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State v. Hines

Court of Appeals of Ohio, Third District, Marion

December 9, 2019

STATE OF OHIO, PLAINTIFF-APPELLANT,
v.
HERBERT HINES, DEFENDANT-APPELLEE.

          Appeal from Marion County Common Pleas Court Trial Court No. 18-CR-0347

         Judgment Affirmed

          William J. Owen and Margaret S. Moore for Appellant

          Brian G. Jones and Elizabeth E. Osorio for Appellee

          OPINION

          WILLAMOWSKI, J.

         {¶1} The State of Ohio, as plaintiff-appellant ("the appellant"), appeals the judgment of the Marion County Court of Common Pleas, alleging that the trial court abused its discretion in finding that the ability of the defendant-appellee, Herbert Hines ("Hines") to defend himself was substantially prejudiced by a preindictment delay of six years. For the reasons set forth below, the judgment of the trial court is affirmed.

         Facts and Procedural History

         {¶2} On April 25, 2012, Marion County Children Services ("MCCS") reported to the Marion County Sheriffs Office ("Sheriffs Office") that Hines was alleged to have committed several sex crimes. Doc. 73. October 19, 2018 Tr. 62. The police began an investigation into these allegations. On April 27, 2012, Hines's residence was searched, and three pornographic DVDs, a cell phone, and two laptops were seized by the police. October 19, 2018 Tr. 16, 24. On June 29, 2012, this seized property was sent to the Ohio Bureau of Criminal Investigation ("BCI"). Id. at 24. On December 13, 2012, BCI determined that these items did not have evidentiary value for the prosecution. Doc. 73.

         {¶3} During this process, the police discovered evidence of another alleged offense. August 9, 2018 Tr. 15. This offense was distinct from the alleged offenses that MCCS reported to the Sheriffs Office on April 25, 2012. Id. at 14. The victim of this alleged offense was Hines's wife. Id. at 14-15. In 2012, Hines was charged with the offense of unlawful sexual conduct with a minor.[1] Id. at 14. October 19, 2018 Tr. 62. This charge was subsequently dismissed in 2013. August 9, 2018 Tr. 14. However, at that time, the Marion County Prosecutor's office did not charge Hines with the offenses that are the subject of this appeal even though the prosecutor was aware of these allegations. Id.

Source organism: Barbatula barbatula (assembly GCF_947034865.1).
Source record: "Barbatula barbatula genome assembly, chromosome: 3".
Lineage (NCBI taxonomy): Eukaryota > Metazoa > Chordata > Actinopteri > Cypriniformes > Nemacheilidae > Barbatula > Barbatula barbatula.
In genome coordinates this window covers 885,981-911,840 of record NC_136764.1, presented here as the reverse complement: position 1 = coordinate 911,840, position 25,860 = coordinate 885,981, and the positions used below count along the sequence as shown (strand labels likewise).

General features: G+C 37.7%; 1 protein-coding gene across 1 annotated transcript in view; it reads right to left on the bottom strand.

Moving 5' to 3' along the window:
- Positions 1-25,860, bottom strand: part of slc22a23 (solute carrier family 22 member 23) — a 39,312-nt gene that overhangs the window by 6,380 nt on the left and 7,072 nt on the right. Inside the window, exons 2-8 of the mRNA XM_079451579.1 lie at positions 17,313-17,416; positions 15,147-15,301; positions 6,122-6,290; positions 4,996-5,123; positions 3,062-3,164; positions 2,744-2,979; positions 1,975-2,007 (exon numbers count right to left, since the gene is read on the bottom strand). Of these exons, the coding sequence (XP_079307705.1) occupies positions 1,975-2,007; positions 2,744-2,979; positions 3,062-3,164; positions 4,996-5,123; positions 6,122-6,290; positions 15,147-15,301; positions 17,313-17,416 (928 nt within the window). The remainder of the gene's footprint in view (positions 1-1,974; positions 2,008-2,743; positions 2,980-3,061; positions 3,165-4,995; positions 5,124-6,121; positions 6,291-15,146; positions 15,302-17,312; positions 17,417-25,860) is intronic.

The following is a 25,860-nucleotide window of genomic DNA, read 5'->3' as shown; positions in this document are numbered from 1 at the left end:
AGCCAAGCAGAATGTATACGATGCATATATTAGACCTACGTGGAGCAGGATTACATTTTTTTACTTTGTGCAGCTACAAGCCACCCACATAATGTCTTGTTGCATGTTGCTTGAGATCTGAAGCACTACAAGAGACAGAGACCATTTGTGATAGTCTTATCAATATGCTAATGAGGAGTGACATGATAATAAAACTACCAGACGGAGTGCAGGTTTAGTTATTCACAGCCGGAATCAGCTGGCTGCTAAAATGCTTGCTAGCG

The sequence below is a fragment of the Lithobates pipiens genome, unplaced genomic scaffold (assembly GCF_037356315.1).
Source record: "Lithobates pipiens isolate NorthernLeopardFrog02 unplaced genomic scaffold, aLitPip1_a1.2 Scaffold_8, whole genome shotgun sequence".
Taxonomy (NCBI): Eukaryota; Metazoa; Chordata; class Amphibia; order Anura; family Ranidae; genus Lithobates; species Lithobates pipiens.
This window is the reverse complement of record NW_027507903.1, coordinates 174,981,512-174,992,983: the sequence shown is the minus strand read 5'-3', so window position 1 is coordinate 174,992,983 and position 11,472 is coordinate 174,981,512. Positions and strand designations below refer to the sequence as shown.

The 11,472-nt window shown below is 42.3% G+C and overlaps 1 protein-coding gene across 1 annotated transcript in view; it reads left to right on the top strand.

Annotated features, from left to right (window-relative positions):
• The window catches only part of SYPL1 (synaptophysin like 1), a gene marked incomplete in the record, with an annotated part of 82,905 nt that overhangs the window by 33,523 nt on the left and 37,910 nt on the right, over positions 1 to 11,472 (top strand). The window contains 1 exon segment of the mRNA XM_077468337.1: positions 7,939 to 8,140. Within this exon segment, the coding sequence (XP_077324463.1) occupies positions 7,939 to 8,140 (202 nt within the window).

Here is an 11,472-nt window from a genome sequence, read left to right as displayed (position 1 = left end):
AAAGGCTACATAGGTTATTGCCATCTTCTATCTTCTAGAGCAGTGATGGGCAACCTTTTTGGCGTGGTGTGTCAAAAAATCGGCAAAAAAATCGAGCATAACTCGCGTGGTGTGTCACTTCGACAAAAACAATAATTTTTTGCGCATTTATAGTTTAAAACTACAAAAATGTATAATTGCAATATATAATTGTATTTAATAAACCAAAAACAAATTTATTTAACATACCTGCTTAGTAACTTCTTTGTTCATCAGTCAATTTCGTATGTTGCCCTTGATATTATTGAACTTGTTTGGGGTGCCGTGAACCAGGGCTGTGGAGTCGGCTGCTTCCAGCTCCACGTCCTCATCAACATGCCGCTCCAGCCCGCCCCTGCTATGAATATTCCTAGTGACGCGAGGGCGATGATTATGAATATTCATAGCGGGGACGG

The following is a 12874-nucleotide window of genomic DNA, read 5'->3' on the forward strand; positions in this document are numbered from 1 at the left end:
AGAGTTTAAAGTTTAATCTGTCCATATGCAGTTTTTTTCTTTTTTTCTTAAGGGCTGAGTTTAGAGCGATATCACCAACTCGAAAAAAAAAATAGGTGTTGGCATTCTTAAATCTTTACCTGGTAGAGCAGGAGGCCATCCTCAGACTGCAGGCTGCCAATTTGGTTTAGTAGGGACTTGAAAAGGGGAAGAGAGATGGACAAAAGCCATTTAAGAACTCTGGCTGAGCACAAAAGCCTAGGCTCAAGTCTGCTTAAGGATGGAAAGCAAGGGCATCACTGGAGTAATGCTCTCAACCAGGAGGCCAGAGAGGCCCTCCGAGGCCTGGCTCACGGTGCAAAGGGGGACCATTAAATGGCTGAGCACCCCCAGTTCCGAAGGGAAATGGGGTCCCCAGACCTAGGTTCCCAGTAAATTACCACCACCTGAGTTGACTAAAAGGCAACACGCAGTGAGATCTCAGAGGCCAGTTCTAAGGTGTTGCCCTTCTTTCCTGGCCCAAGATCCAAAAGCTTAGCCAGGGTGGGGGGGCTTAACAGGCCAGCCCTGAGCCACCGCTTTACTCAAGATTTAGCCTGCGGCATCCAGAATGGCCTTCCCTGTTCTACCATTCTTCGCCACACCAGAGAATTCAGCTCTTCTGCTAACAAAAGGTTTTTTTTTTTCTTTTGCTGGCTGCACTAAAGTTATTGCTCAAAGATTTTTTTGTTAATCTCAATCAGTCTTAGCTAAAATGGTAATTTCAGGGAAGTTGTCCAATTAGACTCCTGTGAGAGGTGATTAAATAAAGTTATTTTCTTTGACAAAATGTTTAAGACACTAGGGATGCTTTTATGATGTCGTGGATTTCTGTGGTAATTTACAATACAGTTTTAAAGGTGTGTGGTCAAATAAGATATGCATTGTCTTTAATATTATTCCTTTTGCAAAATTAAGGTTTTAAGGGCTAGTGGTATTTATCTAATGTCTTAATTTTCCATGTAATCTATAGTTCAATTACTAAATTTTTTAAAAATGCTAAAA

{¶4} On November 14, 2013, Hines's counsel filed a motion that requested his property be returned. Doc. 73. On January 3, 2014, BCI returned the seized items to the Marion County Sheriff s Office. Doc. 73. On February 19, 2014, the trial court granted Hines's motion to return the seized property without any opposition from the State. Doc. 73. The record indicates that, on March 20, 2014, Hines received at least one laptop, [2] a cell phone, and three pornographic DVDs. Doc. 73. The trial court stated, in its judgment entry that "[t]he investigation was apparently closed in 2013 or early 2014, without charges being filed." Doc. 73.

         {¶5} In 2015 or 2016, the former Marion County Prosecutor, Brent Yeager ("Yeager"), had a meeting with the families of two of the alleged victims. Doc. 36, 73. However, the content of the conversations in these meetings was not documented. Doc. 73. Subsequently, Yeager passed away in October of 2017. Doc. 36. August 9, 2018 Tr. 16-17. After the current prosecutor assumed office, an additional review of this case was performed in 2017. Doc. 73. This review process led to a decision to file charges against Hines in 2018, which was over six years after the State first became aware of the accusations against Hines. Doc. 73.